In South Africa, more than 300 LGDs have been placed on farmlands to defend livestock from carnivores (Stannard & Cilliers 2018). In the Northern Cape Province of South Africa, 90% of farmers practice lethal control (van Niekerk 2010). However, nonlethal measures are also used, with 87% of farmers reporting the use of at least one nonlethal control method (van Niekerk 2010) and 4% using LGDs (van Niekerk 2010). In this study, we investigated the diet of nine Anatolian shepherd dogs used as LGDs on commercial small-livestock farms in the Namaqualand region of the Northern Cape Province of South Africa. We used two different methods, scat analysis and GPS location cluster visitation, to investigate whether LGDs consume wildlife, including native species, as well as livestock. We separated our results according to two treatments: LGDs accompanied by a human attendant (Ecoranger), and LGDs guarding livestock on their own. Based on our review of the literature, we predicted that 1) LGD diets would include some wildlife and domestic species, and 2) that LGDs guarding on their own would consume more wildlife and livestock than those accompanied by an Ecoranger. Our study provides insight into the relationship between LGDs, Ecorangers and the wild and domestic species that share the landscape. The information documented herein contributes to a growing understanding of the secondary effects of methods traditionally classified as nonlethal predator management.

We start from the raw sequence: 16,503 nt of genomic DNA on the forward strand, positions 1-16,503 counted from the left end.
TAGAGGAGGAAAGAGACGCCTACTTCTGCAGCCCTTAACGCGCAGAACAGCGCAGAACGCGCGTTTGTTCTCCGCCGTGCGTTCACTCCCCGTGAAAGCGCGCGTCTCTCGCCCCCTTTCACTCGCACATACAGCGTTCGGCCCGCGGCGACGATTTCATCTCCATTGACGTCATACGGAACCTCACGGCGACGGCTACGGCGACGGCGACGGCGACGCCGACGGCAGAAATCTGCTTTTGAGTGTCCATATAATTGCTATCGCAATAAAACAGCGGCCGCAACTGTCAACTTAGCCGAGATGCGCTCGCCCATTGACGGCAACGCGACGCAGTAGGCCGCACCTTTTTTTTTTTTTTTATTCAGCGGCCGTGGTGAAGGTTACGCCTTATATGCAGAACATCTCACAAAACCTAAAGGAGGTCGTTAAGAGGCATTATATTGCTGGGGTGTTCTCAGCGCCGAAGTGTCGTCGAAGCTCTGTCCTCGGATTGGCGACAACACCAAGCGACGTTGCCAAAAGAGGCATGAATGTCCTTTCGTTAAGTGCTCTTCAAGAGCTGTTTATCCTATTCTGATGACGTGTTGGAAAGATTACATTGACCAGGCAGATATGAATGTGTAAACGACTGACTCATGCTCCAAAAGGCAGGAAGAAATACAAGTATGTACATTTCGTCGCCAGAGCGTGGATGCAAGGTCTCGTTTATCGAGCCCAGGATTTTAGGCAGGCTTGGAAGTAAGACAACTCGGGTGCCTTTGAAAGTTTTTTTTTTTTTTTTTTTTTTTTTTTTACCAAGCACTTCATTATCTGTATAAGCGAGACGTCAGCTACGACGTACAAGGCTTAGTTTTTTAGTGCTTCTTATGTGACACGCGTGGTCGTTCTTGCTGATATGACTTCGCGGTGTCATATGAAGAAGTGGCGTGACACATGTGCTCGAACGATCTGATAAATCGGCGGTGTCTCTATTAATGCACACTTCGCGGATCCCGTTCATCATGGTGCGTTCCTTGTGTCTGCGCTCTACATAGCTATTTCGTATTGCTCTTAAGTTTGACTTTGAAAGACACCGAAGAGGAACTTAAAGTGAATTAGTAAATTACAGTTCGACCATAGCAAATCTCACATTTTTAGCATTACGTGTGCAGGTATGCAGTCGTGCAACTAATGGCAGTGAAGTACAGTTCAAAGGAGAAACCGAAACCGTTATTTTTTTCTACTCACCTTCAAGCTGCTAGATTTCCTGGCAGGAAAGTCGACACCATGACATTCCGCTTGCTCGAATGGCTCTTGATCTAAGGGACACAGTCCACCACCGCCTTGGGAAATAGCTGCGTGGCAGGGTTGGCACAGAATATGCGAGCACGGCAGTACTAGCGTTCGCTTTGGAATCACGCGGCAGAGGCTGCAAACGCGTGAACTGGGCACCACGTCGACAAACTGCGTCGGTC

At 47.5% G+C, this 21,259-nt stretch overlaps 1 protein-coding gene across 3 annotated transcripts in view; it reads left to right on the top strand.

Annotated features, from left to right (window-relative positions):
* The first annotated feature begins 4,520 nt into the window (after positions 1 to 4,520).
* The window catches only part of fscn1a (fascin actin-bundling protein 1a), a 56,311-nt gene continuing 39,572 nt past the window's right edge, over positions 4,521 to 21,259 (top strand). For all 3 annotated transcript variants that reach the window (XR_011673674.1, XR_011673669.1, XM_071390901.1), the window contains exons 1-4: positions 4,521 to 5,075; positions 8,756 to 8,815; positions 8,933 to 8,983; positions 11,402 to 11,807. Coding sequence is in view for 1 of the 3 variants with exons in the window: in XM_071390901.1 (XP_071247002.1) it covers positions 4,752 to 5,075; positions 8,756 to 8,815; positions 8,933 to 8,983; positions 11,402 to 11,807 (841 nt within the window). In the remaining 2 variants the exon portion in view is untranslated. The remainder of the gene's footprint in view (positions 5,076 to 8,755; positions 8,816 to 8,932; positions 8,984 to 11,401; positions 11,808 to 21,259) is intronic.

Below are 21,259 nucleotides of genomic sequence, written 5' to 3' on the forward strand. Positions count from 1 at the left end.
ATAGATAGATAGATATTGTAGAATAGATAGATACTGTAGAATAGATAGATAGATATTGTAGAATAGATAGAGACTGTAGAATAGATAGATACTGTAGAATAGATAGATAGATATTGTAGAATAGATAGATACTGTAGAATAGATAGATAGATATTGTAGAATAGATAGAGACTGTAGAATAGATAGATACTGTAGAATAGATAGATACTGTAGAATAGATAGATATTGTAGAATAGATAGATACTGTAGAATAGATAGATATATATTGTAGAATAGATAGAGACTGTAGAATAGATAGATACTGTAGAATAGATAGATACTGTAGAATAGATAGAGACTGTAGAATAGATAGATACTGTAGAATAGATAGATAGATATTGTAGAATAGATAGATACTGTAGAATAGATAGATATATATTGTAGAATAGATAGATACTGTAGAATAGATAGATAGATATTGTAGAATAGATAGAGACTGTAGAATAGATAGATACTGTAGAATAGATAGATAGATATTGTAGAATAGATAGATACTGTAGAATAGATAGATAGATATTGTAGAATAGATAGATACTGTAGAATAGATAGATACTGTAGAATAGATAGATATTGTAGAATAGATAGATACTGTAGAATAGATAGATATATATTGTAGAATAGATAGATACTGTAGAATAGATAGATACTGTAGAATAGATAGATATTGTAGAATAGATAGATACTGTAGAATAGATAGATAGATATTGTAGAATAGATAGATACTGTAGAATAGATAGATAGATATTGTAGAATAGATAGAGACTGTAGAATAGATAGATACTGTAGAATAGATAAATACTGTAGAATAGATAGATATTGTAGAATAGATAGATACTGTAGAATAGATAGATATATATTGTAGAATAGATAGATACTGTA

Fig. 1.

Map of the study area in the Northern Cape Province of South Africa. The boundaries of different farm sections on commercial small-livestock farms are represented by grey lines. Camps with dogs only are delineated by black lines and camps with dogs accompanied by Ecorangers are delineated by black and white lines. The Namaqua National Park is in grey shading, with the Skilpad section of the park used periodically by a sheep flock.


Material and Methods

Study area